By Joel Warner
By Michael Roberts
By Alan Prendergast
By Michael Roberts
By Michael Roberts
By Amber Taufen
By Patricia Calhoun
By William Breathes
Phil Brimmer handled this argument for the prosecution, recounting once more Peyton's torment, which he contended could have lasted as long as half an hour, maybe more. It had taken time to attack her, time to tie her up and go to her car, time to resume the attack, time to rape her over and over.
As he spoke, both Pat and Steve Tuthill left the courtroom, overcome by emotion.
Canney countered Brimmer's argument with the contention that abuse, neglect and brain damage had left Page mentally unable to obey the law. "How do you weigh all this?" he said. "I don't know. How do you weigh the horror here with the horror there?"
The judges soon let him know: "The panel unanimously concludes that no amount of horror from the defendant's childhood, even when combined with the other mitigating factors, can outweigh the horror of what the defendant did to Peyton Tuthill and those who loved her."
Unanimously -- as they had to be in order to proceed -- the judges said they were "convinced beyond a reasonable doubt that the aggravating factors outweigh the mitigating factors. Therefore the defendant's crime makes him eligible for the death penalty." There was only one more step to take.
But before hearing closing arguments, the panel listened to the victim's family. The defense attorneys had tried to prevent this, too, arguing that testimony from Peyton's family members might unfairly influence the judges. But the defense lost that motion, and now it was Pat Tuthill's turn to speak.
Dressed in black, she carried a vase filled with daisies, the photographs of Peyton, and a small urn. It seemed to take forever to reach the witness stand. And once she got there, she didn't sit down. Instead, Pat stood for more than two hours, fighting her way through tears to tell the judges about her daughter -- about Peyton's giving nature, her love and her dreams -- and how she now had to live with guilt and overwhelming grief. She had promised to keep her daughter safe. "I dream of Peyton dying, and I'm not able to save her," she said.
When at last she stepped down from the witness stand, Pat looked Donta Page in the eyes for the first time. Those are the eyes Peyton had to look into when she was begging for her life,she thought. The last eyes she saw as she lay dying.Pat looked hard and saw...nothing.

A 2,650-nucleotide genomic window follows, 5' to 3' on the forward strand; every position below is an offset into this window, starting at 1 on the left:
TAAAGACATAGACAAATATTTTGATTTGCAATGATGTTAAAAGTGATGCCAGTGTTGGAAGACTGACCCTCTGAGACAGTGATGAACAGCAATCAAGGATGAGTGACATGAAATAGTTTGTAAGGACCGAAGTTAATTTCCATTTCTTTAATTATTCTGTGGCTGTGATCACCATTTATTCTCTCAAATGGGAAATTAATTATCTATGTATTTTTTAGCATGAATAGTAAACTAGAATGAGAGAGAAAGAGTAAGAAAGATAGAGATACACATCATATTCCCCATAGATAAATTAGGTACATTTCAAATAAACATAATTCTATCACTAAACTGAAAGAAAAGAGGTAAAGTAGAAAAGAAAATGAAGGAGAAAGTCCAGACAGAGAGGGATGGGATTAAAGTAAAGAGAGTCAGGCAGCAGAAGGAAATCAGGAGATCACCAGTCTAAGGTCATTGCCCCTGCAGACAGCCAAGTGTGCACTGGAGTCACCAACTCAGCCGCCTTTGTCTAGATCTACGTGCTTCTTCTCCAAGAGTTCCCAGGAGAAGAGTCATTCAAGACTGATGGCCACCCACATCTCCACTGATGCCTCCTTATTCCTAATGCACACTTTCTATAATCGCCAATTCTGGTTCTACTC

When it came time for Page to make the killer's traditional apology, Canney read it for him. The defense attorney truly believed that Peyton's murder wasn't the sort of calculated crime committed by others on death row. And so he read from the heart:
"To the Tuthill family, I am sorry. I'm sorry for your unmeasurable loss...As I see Ms. Tuthill's mother and how hurt she is, no words come. There are no words in this world that can express the amount of pain that has been brought to your lives, no words that can ever undo the past...I hope in time I can be forgiven by everyone. But I don't think I can ever forgive myself."
The apology was not accepted.
On March 2, the judges returned with their decision. They called Donta Page's crime "vile" and "repugnant" -- but they also spared his life.
All three had voted against the death penalty, although for different reasons. Judges Meyer and Anderson bought into the defense's proportionality review, or, as they wrote in their opinion, the "particularized circumstances of this case against the background of historical antecedents reflecting evolving standards of decency in the Colorado community."
They noted that historically, the death penalty had been "imposed with infrequency and reserved for the most extreme cases." In order to define "more precisely the context of community values in which this case has arisen, the sentencing panel has considered certain evidence as to the nature of this crime and this defendant in comparison to other crimes resulting in imposition of the death penalty in Colorado." And as a result of this review, they had determined that "imposing the death penalty on Donta Page would lower the bar for executions in the State of Colorado.
"This murder was preceded by no premeditation," they stated. Page had not pre-selected Peyton or waited for his victim. He "engaged in no preparation for or planning of the murder. Though he armed himself with a knife when he first entered the house, it was not at that time with the specific intent to commit a murder." And when he was "surprised" by Peyton's appearance, he "reacted instinctively," they wrote.
Page's actions, they said, "differed significantly from Frank Rodriguez's kidnapping of Lorraine Martelli; Robert Harlan's pursuit and abduction of Rhonda Maloney; Nathan Dunlap's revenge plan against his former co-employees at Chuck E Cheese's restaurant; Gary Davis' predatory pursuit and kidnapping of Virginia May; Francisco Martinez's torture and murder of Brandaline Duvall; George Woldt's stalking and kidnapping of Jacine Gielinski; and William Neal's calculating, ruthless planning and execution of Rebecca Holberton, Candace Walters and Angela Fite...None of these cases is characterized by the impetuous, precipitate and opportunistic manner in which Page attacked Tuthill."